Well, Don’t We Feel Athletic.

Final Call lodged an official complaint tonight, with me (I am the help desk, evidently), that he was displeased that I had left for a week and abandoned him.

Okay, okay, so maybe I did. So maybe I went away for a few days. But I didn’t talk to any other horses. I swear.

Try telling a Thoroughbred that.

I was only going to longe, but you know how that always turns out. Ten minutes went by and, despite a terrible head cold that I attribute to the airplanes, I was dying to get on. I sent a text message to the house and five minutes later an errand boy in rubber boots and boxer shorts (that would be my son, ripped away from his video game) brought out the hard hat.

I’d already longed him rather harder than usual, since I’d assumed this was going to be the work-out, and by the time I’d gotten the halter off, and tightened the girth, he had broken a sweat. But he stood quietly enough. And despite not having any chaps, just plain jeans to ride in, I wasn’t really concerned. This is Final Call, for heaven’s sake. What could happen?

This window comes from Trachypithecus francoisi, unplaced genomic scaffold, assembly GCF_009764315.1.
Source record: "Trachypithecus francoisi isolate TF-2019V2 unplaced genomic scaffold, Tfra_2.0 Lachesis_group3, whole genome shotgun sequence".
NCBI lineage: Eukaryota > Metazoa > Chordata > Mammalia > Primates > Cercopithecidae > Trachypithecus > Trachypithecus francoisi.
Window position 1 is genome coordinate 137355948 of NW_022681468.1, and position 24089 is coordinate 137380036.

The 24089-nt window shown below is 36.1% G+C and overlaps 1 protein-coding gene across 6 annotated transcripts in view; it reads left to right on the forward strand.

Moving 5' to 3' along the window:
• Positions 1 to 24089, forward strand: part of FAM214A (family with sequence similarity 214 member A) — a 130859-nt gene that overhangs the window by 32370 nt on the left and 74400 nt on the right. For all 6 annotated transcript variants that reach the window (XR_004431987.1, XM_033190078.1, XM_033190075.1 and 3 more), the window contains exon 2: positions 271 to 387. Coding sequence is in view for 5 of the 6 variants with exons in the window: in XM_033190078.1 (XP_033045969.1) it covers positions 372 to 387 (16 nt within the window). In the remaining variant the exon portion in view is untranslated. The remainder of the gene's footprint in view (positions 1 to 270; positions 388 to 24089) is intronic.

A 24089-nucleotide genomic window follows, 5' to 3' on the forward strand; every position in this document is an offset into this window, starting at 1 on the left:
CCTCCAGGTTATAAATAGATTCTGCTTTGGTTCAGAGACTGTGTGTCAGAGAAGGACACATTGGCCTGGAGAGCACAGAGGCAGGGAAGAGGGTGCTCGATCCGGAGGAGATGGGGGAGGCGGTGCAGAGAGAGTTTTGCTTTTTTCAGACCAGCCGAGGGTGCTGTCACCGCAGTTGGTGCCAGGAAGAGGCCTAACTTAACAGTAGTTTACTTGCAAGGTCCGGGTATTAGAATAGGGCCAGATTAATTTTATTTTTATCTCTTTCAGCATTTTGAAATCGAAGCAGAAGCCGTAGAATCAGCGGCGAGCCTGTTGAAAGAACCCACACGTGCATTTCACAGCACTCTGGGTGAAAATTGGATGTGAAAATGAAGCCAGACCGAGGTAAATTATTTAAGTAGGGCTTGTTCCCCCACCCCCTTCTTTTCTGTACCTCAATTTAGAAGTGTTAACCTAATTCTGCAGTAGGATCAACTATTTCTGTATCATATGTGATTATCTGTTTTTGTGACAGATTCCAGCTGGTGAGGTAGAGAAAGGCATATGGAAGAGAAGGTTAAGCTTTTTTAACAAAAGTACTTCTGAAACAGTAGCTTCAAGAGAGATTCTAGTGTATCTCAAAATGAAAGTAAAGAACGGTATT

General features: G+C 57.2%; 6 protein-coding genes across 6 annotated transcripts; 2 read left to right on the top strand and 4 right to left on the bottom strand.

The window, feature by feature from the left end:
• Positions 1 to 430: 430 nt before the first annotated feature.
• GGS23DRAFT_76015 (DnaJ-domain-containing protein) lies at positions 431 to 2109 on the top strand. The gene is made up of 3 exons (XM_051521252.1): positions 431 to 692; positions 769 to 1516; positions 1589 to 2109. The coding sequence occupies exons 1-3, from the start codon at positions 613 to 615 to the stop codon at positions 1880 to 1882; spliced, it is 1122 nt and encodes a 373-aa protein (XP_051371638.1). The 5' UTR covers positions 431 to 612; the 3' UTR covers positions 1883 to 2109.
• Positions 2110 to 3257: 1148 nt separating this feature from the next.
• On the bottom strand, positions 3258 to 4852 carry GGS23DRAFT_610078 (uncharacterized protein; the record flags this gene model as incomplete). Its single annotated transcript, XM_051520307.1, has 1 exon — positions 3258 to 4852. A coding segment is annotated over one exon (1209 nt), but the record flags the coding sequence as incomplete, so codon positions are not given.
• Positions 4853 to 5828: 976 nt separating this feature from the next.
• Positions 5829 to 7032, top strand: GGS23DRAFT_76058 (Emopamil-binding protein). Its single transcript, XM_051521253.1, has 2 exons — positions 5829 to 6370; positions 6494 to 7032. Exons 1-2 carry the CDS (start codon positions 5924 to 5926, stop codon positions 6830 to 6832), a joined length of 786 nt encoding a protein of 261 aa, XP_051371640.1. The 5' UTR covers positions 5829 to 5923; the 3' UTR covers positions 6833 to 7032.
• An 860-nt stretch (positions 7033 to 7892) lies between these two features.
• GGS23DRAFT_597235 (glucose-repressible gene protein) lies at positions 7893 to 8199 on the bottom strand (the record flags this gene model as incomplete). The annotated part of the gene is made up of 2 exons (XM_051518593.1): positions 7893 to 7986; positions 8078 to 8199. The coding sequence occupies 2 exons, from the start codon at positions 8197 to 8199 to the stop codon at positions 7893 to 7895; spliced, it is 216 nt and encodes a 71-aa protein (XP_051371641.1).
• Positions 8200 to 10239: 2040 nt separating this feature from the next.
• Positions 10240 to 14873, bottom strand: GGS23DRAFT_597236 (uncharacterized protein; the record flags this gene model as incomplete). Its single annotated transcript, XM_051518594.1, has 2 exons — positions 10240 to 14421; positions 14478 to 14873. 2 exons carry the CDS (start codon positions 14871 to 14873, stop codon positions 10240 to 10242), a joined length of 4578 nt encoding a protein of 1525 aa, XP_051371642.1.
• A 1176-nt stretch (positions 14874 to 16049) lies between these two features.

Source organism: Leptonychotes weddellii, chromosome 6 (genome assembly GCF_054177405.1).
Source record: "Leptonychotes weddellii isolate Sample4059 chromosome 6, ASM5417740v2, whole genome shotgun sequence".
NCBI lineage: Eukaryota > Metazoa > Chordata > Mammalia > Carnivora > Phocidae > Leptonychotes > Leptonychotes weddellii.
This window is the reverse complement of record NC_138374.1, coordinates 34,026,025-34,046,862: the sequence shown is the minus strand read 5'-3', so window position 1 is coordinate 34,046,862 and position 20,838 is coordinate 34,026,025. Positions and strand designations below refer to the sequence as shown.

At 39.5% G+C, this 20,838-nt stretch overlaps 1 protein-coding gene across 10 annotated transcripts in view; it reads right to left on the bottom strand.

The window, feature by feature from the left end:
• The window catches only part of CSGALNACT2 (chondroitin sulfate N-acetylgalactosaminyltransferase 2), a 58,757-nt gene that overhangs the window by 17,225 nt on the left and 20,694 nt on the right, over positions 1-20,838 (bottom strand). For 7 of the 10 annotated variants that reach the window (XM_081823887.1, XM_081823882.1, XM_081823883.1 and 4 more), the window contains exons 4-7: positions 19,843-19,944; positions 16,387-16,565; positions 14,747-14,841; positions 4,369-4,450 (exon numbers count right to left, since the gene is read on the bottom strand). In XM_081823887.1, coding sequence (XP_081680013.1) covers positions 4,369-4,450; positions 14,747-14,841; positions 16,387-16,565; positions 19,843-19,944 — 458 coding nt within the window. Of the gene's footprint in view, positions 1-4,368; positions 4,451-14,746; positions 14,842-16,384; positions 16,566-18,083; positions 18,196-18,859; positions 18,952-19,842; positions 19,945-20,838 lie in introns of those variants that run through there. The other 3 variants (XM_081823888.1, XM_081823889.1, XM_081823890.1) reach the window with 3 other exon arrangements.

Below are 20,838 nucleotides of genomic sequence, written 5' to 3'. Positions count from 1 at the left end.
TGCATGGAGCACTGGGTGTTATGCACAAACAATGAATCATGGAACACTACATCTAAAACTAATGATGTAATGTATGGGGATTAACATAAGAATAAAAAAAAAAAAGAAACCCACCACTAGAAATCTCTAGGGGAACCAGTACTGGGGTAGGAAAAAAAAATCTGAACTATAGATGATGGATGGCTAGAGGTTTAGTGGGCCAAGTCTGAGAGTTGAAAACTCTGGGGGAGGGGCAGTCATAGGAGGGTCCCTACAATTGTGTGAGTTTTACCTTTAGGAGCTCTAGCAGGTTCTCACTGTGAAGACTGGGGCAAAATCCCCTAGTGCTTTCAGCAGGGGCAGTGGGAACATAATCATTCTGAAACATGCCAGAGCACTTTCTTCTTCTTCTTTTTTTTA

The usual rules apply, as always: we set off into a jog, and he immediately arched his neck, refused to move forward, and basically told me that he was ready for something more interesting that Working Trot.  Can you blame him? Sympathizing, I asked, quite politely I thought, for a nice little left lead canter.

I really don’t know what we got. I mean, it was definitely the left lead, and credit must be given where credit is due. But the interesting hopping up and down – I mean, it was athletic, and had my heels not been jammed home in the stirrup irons somewhere near his lurching ears, I may have tasted the grass.